Mob Programming: Working Well Together
Working well together is generally accepted as a good idea, and in many human activities, we naturally gather together to work as a team. We seek ways to make collaboration natural and easy.
On the other hand, there are endeavors where working alone is typically considered the only way to go: Authors, artists, and other creative folks often work alone—or at least that is how we envision how they work. This goes for knowledge work as well, such as with accountants, mathematicians, professors, researchers, architects, and software programmers.
I’ve noticed that in software development, we often divide up the work in such a way that individuals can work alone, and then later—sometimes much later—the results of that work are brought together during an integration effort. This is so common that countless practices and techniques have been devised for coordination and communication. We need many meetings, all sorts of documentation, protocols for seeking help from each other, and communication tools such as messaging apps, spreadsheets, and so on. Is this effective?
Do we believe that separating people, and the things they are working on, is a good thing? I believe we can do better.
With agile and lean software development, we recognize that collaboration is a good thing. If we are to do our best, it’s useful for the whole team to work on the same thing, at the same time, in the same space. To be able to do this, we need to discover a different set of practices and techniques—and adopt a new way of thinking. Let’s embrace smaller batches, flow, rapid feedback, elimination of queues and inventory, and other related concepts.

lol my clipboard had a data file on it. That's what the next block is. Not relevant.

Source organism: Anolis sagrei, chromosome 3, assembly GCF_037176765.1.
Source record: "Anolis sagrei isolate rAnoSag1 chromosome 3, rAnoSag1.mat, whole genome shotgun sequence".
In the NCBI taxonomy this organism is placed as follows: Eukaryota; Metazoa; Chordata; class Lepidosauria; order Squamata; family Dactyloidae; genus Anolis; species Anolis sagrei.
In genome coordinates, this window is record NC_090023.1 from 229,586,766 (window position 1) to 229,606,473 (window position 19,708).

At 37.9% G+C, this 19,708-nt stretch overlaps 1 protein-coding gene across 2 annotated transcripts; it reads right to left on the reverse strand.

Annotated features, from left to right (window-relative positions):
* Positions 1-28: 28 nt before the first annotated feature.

Seven years ago I was working on a team that focused on amplifying our ability to work well together, and this led to mob programming. Mob programming is a whole-team approach to creating software where all the brilliant minds work together on the same thing at the same computer. Everyone sits or stands at one computer, working together to create software—developers, testers, product experts, database experts, and whoever else is needed to get this work done.
It's not a bunch of people watching one person write code, but rather everyone thinking, discussing, designing, and collaborating in creating that code. With everyone on the team working together, things get done quickly, and with many pairs of eyes on the same thing, the quality of our designs, decisions, and code increases, and the overall results are a big improvement over the “let’s all work alone” approach.
We focus on flow of the work rather than the optimization of individual effort. We’ve found that communication and coordination costs dropped substantially and we all enjoyed our work a great deal more. This is good.
Can software development be done as a team activity? I think so. Many teams all over the world are now mob programming on a continuous or frequent basis, so it’s worth considering. Perhaps it can work for you.